I also liked hearing about the intricacies of Don Revie's resignation, the TV of the time and the development of our penchant for luxuries like holidays abroad which were starting to take off.
The narrator was very good and was also excellent in being able to do many impressions of the characters he spoke about including a funny Margaret Thatcher!
If you have any interest in this period or were alive and dont remember or even want to remember it, then this book is for you!
"A marvellous listen it was enthralling."
Dominic Sandbrook is a great talent. He does to political and social history what the Beevors, Holmes's and Hastings have done for military history. I walked away with a different understanding of my recent history and could see with clarity how much of what I perceived from the 70's was flawed due to my close proximity. There is no political addenda, no egg head leftist argument or right wing 're-assessment' Just excellently researched history. And with the recent death of Mrs Thatcher I'm the only one around the bar now who knows what he is talking about. I have a good political, social and economic understanding of what happened to get us to 1977.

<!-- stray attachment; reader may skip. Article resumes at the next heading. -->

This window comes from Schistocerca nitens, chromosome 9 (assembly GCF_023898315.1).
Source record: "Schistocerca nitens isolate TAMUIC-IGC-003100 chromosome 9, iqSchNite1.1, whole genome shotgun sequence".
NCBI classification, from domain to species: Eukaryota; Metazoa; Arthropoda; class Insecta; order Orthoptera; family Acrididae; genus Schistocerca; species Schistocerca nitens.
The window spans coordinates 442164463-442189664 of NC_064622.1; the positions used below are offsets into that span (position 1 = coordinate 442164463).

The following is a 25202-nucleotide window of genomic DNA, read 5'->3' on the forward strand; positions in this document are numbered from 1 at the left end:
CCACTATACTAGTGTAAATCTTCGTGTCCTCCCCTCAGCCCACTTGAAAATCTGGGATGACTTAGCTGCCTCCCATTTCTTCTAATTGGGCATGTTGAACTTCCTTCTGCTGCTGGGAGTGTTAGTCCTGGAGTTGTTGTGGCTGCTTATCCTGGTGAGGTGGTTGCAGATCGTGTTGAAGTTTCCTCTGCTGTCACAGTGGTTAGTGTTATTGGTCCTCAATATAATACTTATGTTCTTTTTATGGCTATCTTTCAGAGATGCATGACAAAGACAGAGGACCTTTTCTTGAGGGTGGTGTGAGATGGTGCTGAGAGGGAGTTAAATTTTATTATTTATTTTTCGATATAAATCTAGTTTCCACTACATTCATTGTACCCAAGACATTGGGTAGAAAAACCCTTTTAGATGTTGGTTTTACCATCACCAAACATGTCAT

I have just purchased Dominic Sandbrook's second volume and its just as good. If you like Question Time, read a good daily paper, know that very little is as simple as it looks and what to know the truth rather than an opinion get this. Its great.
This is an excellent history of the early 70s. Cranbrook delves deeply into all the areas of life during this period. The performance by the narrator David Thorpe is first rate too. Brings the characters of the day to life. I was particularly impressed with his impression of Edward Heath.